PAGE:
The Belarusian leader believes Moscow and Minsk could form a union stronger than a federation or confederation and stay independent
Russia and Belarus could form a union stronger than a federation or confederation without losing their sovereignty, Belarusian President Alexander Lukashenko said on Monday as he appointed a new ambassador to Russia.
As reported by local media outlets, the Belarusian leader noted that his country’s sovereignty and independence were “a constant.”
“The West is generating this idea that we are losing our sovereignty and independence by cooperating with Russia,” Lukashenko told Dmitry Krutoi, the new Belarusian ambassador to Russia, adding that the question of Belarusian sovereignty is not even up for discussion.
Lukashenko went on to say that “by preserving the independence of Russia and Belarus, we will build such a union that both federal and confederate states, and, perhaps, even unitary states will be envious of.” He added that, “We are quite smart people. The Russian president is an absolutely reasonable person and understands in which direction we should move.”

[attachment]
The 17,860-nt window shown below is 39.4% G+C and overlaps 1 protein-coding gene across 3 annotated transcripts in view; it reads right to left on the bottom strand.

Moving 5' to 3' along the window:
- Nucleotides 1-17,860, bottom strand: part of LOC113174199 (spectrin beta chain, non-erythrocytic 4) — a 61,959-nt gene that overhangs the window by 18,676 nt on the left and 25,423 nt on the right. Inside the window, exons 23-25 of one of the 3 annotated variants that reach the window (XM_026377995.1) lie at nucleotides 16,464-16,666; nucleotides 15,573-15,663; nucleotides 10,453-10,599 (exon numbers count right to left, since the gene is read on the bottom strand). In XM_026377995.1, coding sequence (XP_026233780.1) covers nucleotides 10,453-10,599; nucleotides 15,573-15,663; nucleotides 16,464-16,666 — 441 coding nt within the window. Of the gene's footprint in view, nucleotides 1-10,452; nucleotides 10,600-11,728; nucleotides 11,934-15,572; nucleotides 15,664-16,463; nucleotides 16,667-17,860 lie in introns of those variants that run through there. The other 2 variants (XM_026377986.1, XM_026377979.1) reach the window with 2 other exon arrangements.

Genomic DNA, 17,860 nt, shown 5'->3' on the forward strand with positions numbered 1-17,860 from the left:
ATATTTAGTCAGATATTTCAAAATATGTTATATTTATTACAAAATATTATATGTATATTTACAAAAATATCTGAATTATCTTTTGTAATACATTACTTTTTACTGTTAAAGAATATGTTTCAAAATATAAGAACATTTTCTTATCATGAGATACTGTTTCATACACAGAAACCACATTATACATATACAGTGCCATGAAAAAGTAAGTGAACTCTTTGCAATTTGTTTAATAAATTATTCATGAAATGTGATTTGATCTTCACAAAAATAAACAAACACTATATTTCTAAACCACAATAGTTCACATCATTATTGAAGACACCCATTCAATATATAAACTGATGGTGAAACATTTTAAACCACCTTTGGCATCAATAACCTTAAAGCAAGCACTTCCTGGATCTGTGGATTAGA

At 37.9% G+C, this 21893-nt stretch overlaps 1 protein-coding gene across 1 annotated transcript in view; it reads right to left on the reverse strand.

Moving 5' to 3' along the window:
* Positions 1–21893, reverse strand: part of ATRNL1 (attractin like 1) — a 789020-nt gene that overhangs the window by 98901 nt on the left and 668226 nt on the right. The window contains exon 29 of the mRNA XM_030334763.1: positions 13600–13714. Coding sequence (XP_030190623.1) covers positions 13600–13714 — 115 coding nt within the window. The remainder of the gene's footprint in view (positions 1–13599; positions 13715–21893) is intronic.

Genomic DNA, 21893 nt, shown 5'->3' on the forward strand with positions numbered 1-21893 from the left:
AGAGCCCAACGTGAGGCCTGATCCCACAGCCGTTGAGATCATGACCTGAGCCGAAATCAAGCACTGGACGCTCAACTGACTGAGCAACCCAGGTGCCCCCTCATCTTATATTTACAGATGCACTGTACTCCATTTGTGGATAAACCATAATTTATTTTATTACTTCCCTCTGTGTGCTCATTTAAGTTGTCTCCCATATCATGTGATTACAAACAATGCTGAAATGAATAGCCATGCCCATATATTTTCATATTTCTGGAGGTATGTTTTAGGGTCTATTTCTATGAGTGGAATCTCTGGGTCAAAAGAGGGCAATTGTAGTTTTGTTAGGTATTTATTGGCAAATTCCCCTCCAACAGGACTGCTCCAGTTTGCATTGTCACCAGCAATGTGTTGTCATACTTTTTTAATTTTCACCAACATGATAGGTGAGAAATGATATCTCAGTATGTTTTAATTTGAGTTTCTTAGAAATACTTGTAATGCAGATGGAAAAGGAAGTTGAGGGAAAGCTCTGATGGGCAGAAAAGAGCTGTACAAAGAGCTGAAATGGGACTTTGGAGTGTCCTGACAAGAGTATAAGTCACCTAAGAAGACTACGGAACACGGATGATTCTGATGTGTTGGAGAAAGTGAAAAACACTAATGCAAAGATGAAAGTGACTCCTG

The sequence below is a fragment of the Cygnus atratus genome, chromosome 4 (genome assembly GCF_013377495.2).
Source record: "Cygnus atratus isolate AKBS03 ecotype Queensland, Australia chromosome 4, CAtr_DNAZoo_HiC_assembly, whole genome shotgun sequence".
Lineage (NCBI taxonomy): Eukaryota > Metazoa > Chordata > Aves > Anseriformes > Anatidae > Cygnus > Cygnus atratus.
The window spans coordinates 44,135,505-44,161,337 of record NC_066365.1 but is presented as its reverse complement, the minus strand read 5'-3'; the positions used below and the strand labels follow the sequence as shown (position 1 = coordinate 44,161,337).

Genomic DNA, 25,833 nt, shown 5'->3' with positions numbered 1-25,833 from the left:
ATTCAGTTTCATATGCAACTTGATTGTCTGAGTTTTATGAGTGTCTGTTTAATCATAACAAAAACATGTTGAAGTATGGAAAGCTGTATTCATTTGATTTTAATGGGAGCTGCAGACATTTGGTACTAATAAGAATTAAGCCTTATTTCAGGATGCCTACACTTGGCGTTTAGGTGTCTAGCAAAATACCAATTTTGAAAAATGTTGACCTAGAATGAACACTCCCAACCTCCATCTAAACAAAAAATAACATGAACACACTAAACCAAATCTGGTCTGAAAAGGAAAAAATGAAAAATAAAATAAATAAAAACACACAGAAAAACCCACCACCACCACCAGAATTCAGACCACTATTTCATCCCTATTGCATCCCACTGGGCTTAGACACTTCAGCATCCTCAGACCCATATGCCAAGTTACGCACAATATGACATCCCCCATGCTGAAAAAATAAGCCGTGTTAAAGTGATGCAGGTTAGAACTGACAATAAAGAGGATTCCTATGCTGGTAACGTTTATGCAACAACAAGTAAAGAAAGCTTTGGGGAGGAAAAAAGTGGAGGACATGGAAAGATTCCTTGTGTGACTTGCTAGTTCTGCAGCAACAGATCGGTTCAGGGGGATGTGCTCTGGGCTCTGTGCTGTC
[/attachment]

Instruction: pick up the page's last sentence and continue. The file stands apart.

Belarus has been one of Russia’s closest allies in Europe since Moscow launched its military operation in Ukraine in late February. However, Minsk has in turn become the target of sweeping sanctions imposed by Western countries, who aim to punish those supposedly aiding Russia’s military campaign.
Earlier this month, the UK introduced economic, trade, and transportation sanctions on Minsk, which included a ban on importing Belarusian steel and iron to the UK as well as a ban on exporting advanced technology components to Belarus.
In response, Belarus announced last week the withdrawal of its ambassador from the United Kingdom and a reduction of the country’s diplomatic presence in London to a charge d’affaires. Minsk explained the decision by citing “unfriendly steps” taken by British authorities, which aimed to cause “maximum damage to Belarusian citizens and legal entities.”
Meanwhile, Russian President Vladimir Putin has stated that the “unprecedented political and social pressure” from the West, and the sanctions imposed over the conflict in Ukraine, are pushing Belarus to integrate more quickly with Russia.
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